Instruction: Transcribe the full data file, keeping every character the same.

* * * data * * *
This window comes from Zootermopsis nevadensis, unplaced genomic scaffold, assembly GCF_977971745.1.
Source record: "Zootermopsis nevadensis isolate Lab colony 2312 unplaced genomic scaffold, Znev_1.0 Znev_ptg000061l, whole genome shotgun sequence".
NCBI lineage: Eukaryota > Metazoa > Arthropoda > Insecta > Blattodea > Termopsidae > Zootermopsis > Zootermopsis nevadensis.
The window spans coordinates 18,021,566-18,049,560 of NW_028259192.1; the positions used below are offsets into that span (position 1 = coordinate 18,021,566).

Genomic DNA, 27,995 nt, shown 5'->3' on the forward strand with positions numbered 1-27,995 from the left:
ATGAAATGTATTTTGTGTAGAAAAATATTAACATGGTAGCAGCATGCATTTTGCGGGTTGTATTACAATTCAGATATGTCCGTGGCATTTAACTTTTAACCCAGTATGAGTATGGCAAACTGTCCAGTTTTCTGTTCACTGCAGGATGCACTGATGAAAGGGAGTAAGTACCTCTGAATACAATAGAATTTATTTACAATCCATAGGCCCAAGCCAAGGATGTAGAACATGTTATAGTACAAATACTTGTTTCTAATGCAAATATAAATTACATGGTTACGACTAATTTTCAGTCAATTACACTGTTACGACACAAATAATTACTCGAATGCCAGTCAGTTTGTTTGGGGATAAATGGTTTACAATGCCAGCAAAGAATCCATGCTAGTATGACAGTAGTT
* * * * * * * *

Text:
This window comes from Zootermopsis nevadensis, unplaced genomic scaffold, assembly GCF_977971745.1.
Source record: "Zootermopsis nevadensis isolate Lab colony 2312 unplaced genomic scaffold, Znev_1.0 Znev_ptg000061l, whole genome shotgun sequence".
NCBI lineage: Eukaryota > Metazoa > Arthropoda > Insecta > Blattodea > Termopsidae > Zootermopsis > Zootermopsis nevadensis.
The window spans coordinates 18,021,566-18,049,560 of NW_028259192.1; the positions used below are offsets into that span (position 1 = coordinate 18,021,566).

Genomic DNA, 27,995 nt, shown 5'->3' on the forward strand with positions numbered 1-27,995 from the left:
ATGAAATGTATTTTGTGTAGAAAAATATTAACATGGTAGCAGCATGCATTTTGCGGGTTGTATTACAATTCAGATATGTCCGTGGCATTTAACTTTTAACCCAGTATGAGTATGGCAAACTGTCCAGTTTTCTGTTCACTGCAGGATGCACTGATGAAAGGGAGTAAGTACCTCTGAATACAATAGAATTTATTTACAATCCATAGGCCCAAGCCAAGGATGTAGAACATGTTATAGTACAAATACTTGTTTCTAATGCAAATATAAATTACATGGTTACGACTAATTTTCAGTCAATTACACTGTTACGACACAAATAATTACTCGAATGCCAGTCAGTTTGTTTGGGGATAAATGGTTTACAATGCCAGCAAAGAATCCATGCTAGTATGACAGTAGTT